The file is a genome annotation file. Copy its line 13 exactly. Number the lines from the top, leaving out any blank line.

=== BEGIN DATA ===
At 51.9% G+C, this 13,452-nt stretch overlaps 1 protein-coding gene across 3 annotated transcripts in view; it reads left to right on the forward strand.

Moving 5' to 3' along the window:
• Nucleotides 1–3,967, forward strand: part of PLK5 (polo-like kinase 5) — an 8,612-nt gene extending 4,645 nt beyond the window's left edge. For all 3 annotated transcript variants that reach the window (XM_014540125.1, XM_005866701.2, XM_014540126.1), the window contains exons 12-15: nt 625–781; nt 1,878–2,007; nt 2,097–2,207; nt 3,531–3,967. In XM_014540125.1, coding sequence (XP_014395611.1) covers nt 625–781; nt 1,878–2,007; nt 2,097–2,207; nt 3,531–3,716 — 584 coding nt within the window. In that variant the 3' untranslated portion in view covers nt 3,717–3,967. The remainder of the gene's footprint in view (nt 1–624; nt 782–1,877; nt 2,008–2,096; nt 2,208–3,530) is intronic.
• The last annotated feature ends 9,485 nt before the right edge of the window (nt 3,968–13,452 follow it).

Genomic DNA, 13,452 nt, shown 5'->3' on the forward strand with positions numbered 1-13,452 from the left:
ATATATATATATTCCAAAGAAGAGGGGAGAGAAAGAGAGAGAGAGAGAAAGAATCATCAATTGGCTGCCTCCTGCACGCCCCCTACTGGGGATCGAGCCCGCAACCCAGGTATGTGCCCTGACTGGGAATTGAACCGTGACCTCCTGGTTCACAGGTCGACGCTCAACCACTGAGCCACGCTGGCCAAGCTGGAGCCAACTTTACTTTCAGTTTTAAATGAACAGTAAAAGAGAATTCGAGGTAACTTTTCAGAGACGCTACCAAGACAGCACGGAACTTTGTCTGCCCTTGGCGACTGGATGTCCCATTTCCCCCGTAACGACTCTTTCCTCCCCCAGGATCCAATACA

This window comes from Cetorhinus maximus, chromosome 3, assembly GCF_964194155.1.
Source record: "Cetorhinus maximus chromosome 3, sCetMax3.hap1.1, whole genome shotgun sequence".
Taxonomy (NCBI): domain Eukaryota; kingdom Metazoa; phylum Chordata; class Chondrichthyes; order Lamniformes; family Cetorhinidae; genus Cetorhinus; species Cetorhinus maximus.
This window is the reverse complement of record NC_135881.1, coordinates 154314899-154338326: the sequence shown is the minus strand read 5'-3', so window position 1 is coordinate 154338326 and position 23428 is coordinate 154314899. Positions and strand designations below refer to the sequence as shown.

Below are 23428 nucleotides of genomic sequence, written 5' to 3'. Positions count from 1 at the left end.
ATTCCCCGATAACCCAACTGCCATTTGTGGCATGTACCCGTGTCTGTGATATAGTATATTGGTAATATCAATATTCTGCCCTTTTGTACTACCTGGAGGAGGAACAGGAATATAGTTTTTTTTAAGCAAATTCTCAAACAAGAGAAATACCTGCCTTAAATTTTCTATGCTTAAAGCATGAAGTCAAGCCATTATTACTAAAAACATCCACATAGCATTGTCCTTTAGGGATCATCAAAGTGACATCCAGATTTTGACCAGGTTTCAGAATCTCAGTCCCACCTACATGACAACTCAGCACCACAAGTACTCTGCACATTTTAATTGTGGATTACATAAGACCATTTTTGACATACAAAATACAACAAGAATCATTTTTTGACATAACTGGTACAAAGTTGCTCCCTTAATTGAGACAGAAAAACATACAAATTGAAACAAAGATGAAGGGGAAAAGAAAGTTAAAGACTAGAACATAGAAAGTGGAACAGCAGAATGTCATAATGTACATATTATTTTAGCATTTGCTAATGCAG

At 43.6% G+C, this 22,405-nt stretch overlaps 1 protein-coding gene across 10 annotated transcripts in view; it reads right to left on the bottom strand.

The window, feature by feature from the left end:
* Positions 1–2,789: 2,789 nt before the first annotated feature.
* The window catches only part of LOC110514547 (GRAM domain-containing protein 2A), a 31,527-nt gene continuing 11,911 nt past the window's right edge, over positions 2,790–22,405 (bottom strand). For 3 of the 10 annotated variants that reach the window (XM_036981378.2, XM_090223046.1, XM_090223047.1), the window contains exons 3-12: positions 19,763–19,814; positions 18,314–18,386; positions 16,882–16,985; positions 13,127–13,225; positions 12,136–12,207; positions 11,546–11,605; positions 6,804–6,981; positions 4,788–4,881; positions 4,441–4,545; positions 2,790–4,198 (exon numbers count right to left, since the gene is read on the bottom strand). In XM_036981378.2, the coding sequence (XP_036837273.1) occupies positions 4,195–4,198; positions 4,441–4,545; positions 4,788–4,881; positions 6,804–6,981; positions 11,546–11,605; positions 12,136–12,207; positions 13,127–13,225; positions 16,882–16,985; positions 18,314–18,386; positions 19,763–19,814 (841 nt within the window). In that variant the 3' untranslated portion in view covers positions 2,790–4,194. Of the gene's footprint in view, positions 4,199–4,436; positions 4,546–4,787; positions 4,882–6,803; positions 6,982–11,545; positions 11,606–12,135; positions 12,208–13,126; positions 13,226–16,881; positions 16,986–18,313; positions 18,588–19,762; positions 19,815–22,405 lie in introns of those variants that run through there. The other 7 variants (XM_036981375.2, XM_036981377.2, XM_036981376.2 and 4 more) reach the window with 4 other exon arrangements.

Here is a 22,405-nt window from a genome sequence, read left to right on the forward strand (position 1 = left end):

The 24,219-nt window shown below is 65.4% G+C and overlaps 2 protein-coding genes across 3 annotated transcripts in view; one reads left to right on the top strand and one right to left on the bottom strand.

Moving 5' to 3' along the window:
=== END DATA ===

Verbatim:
At 43.6% G+C, this 22,405-nt stretch overlaps 1 protein-coding gene across 10 annotated transcripts in view; it reads right to left on the bottom strand.